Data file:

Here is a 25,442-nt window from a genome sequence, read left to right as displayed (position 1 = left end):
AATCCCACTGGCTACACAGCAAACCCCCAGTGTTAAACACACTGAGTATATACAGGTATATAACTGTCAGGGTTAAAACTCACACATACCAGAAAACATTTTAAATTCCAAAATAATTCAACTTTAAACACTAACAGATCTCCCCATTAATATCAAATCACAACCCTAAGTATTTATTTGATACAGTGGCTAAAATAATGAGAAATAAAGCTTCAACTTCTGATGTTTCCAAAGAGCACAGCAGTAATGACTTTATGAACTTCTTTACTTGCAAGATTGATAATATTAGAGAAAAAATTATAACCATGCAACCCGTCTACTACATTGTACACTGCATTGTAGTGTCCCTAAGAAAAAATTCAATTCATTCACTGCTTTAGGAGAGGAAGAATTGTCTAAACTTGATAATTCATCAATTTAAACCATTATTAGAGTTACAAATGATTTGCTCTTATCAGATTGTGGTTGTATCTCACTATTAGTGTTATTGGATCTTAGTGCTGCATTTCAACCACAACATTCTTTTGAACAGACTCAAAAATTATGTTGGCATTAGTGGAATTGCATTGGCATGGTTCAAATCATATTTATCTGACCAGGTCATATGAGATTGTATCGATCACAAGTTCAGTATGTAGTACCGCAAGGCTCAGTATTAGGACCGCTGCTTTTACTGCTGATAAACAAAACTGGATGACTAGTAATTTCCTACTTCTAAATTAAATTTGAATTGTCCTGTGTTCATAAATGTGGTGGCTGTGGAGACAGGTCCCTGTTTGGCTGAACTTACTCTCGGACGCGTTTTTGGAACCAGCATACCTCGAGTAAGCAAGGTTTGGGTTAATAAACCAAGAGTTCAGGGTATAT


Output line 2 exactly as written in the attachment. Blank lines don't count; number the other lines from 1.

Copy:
AATCCCACTGGCTACACAGCAAACCCCCAGTGTTAAACACACTGAGTATATACAGGTATATAACTGTCAGGGTTAAAACTCACACATACCAGAAAACATTTTAAATTCCAAAATAATTCAACTTTAAACACTAACAGATCTCCCCATTAATATCAAATCACAACCCTAAGTATTTATTTGATACAGTGGCTAAAATAATGAGAAATAAAGCTTCAACTTCTGATGTTTCCAAAGAGCACAGCAGTAATGACTTTATGAACTTCTTTACTTGCAAGATTGATAATATTAGAGAAAAAATTATAACCATGCAACCCGTCTACTACATTGTACACTGCATTGTAGTGTCCCTAAGAAAAAATTCAATTCATTCACTGCTTTAGGAGAGGAAGAATTGTCTAAACTTGATAATTCATCAATTTAAACCATTATTAGAGTTACAAATGATTTGCTCTTATCAGATTGTGGTTGTATCTCACTATTAGTGTTATTGGATCTTAGTGCTGCATTTCAACCACAACATTCTTTTGAACAGACTCAAAAATTATGTTGGCATTAGTGGAATTGCATTGGCATGGTTCAAATCATATTTATCTGACCAGGTCATATGAGATTGTATCGATCACAAGTTCAGTATGTAGTACCGCAAGGCTCAGTATTAGGACCGCTGCTTTTACTGCTGATAAACAAAACTGGATGACTAGTAATTTCCTACTTCTAAATTAAATTTGAATTGTCCTGTGTTCATAAATGTGGTGGCTGTGGAGACAGGTCCCTGTTTGGCTGAACTTACTCTCGGACGCGTTTTTGGAACCAGCATACCTCGAGTAAGCAAGGTTTGGGTTAATAAACCAAGAGTTCAGGGTATAT